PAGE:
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Tail Risks - Peculiar, yet Pervasive

Updated: Jul 1, 2020

Shruti Agarwal

B Com (H), Hansraj College


The idea of tail risks was not famous until the Global Financial Crisis happened. These are the risks which act in rarest of the rare events but are always hanging over our heads. In layman's terms, tail risk is an event that takes place in rare and extraordinary circumstances but still can happen. They are important because there is an exponential relation between the size of the event and the frequency of its occurrence. We will later understand the stupendousness of these risks by analysing how they gave rise to the financial crisis of 2008.

Technically, these risks are present at the extreme ends of a normal distribution. A normal distribution is the distribution function for random, independent variables. It is characterised by- mean and standard deviation, where mean is the maximum of the graph and about which the graph is always symmetric whereas standard deviation represents the amount of dispersion from the mean (average). We can study tail risks in the context of an investment portfolio. Normally the returns are in normal distribution but the theory of tail risk states that the returns are not always normally distributed and are mostly skewed, which means that the investment may move more than 3 standard deviations. This implies that the amount of dispersion from the average returns is huge and it generates a need to study tail distribution because tail risks are often difficult to model on the normal distribution graph. In other words, it is the risk that there are more actual events in the tail of a probability distribution than probability models would predict.

Let us recall a series of events that drew the attention of greedy and profit-seeking CEOs and bankers toward tail risks. Before the Global Financial Crisis (2008) happened, CEOs, investment bankers and traders in the United States of America, paid little attention to risk management and followed some risk management norms only because they were regulatory. This is well depicted by an instance narrated by Dr Raghuram G Rajan in his book 'The Fault Lines' wherein a meeting of risk managers and academicians, one astute risk manager told him, "You must understand that anyone who was worried, was fired a long ago and is not in this room". In light of enough evidence, we can infer that bankers and traders were hungry for hefty returns, superior profits, more customers and enormous business. This led them to ignore tail risks, whose chances of default are very low but once they occur, the cost is humongous.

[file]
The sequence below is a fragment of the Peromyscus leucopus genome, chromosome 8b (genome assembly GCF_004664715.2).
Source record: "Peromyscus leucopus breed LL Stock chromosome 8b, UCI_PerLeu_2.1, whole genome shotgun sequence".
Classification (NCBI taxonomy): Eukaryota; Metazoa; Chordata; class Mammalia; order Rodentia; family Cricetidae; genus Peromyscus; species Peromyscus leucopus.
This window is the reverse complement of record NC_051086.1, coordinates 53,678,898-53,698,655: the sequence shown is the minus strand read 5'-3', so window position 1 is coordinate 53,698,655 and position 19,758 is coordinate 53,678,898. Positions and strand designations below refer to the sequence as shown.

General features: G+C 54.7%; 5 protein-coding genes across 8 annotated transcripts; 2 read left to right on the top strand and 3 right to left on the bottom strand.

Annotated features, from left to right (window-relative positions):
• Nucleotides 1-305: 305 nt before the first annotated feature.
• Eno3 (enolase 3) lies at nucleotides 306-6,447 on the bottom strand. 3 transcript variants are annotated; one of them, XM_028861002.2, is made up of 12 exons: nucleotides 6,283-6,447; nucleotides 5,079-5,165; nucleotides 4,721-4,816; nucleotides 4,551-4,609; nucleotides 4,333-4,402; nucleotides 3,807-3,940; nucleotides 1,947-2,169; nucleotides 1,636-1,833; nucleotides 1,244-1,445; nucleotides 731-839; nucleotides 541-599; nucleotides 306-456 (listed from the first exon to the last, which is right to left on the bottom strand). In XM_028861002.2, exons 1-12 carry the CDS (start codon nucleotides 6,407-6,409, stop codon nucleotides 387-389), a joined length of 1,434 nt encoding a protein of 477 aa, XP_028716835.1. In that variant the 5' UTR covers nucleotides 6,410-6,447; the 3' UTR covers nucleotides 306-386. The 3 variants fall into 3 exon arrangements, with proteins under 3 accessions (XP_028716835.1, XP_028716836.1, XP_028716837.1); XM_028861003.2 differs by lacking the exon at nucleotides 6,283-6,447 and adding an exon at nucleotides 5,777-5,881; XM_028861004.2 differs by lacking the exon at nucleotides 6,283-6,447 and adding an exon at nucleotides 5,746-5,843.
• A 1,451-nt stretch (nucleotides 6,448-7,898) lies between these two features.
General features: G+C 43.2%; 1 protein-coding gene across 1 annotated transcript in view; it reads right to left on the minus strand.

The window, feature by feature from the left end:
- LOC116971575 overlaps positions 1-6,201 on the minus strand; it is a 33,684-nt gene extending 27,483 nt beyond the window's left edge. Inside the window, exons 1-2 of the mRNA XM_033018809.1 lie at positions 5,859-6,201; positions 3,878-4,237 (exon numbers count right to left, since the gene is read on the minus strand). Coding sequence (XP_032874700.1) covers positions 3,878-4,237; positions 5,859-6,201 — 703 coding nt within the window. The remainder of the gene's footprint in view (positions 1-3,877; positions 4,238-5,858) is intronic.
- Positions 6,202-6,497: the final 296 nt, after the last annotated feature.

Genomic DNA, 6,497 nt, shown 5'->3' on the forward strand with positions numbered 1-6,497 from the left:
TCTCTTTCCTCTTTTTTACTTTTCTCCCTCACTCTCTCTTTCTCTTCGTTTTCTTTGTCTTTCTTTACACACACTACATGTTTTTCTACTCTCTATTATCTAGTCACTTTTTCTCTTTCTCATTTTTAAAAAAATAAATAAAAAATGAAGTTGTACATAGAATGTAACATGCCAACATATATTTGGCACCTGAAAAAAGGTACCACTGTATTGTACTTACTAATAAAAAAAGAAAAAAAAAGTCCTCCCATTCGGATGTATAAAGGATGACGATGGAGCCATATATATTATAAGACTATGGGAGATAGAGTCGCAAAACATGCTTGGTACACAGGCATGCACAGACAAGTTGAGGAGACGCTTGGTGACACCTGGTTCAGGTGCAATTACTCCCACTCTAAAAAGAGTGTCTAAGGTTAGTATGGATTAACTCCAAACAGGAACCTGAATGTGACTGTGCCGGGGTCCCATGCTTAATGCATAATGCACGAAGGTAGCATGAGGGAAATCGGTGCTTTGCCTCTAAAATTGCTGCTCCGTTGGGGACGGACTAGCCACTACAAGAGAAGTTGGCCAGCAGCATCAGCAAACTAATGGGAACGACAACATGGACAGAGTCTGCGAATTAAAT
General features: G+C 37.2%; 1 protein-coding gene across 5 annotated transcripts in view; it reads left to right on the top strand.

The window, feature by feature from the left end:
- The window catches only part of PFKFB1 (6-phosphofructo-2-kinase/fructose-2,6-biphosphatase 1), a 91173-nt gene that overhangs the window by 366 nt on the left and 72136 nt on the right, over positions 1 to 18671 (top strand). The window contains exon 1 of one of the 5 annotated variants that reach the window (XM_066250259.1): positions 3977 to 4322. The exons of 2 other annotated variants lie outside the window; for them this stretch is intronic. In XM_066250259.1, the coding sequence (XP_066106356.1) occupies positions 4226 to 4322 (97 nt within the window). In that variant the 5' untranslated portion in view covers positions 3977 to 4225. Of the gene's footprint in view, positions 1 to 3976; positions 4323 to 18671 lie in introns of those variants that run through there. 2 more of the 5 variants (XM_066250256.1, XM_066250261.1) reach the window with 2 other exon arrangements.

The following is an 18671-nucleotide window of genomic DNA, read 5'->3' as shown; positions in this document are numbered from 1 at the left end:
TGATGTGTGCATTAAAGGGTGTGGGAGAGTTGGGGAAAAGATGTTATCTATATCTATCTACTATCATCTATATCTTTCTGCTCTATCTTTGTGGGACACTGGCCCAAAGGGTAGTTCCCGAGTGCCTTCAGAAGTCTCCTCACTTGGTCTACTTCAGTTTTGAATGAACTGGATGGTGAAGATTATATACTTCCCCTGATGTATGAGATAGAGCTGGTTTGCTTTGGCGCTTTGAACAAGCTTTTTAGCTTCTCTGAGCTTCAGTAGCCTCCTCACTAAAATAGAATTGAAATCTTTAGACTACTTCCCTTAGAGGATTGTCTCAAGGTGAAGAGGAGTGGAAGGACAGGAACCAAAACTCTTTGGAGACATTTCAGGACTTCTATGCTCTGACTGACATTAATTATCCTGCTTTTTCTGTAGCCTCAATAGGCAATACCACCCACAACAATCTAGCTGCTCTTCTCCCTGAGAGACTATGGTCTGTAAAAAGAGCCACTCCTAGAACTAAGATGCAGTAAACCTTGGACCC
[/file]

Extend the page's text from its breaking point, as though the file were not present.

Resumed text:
There were two types of risks involved- default risk (the risk of default on securities) and liquidity risk (not having enough cash to service the debt). So, default risks were ignored because the securities involved were high rated securities such as AAA-rated bonds (they would rarely default given the supremacy of the management) and the liquidity risks were ignored merely based on the thought 'we have enough financing!'. As it was believed that both these events were rare in nature, it gave rise to the tail risks. Well, these risks were worth taking at that point of time because the portfolios were highly diversified (backed by numerous mortgages and loans across industries) and default of hundreds of securities across sectors was needed to default the senior securities bearing these risks. Despite low probability, these risks should not be ignored. In search of alpha (superior profits) and enormous compensation, bankers and CEOs took virtually unbounded risks. In the end, the event that was least expected happened- mortgage-backed securities, collateralized debt obligations and eventually high rated bonds began to default which led to the collapse of the whole financial system. No one thought it would happen but it did and the price paid is known to all.

In light of this example, the study and measurement of tail risks became an important area of study in the field of finance. The tools that can be used to measure tail risks are, namely, Historical Scenario Analysis, Hypothetical Scenario Analysis and Correlation Scenario Analysis. All these tools are not completely effective but with time, have emerged to be useful while measuring risk whose occurrence is very rare. The Historical Scenario Analysis creates an analogy between a historical event whose features are similar to the features of the event whose risk has to be calculated. The comparison drawn is used to decipher the chronology of the risks. Hypothetical Scenario Analysis is an extension of the historical scenario analysis, where an event that 'might happen' is curated and used as a model to determine the tail risks. Lastly, Correlation Scenario Analysis tries to determine the frequency of the occurrence of a peculiar event by assessing correlation among independent variables. For example, at the time of a crisis, the correlation between the prices of bonds of different sectors approaches to one, creating an observable pattern which helps in anticipating unusual circumstances. Apart from these tools, the technique of 'portfolio diversification' is also used to manage the tail risks and to hedge them. Instruments such as options and credit default swaps also act as insurance against such risks.

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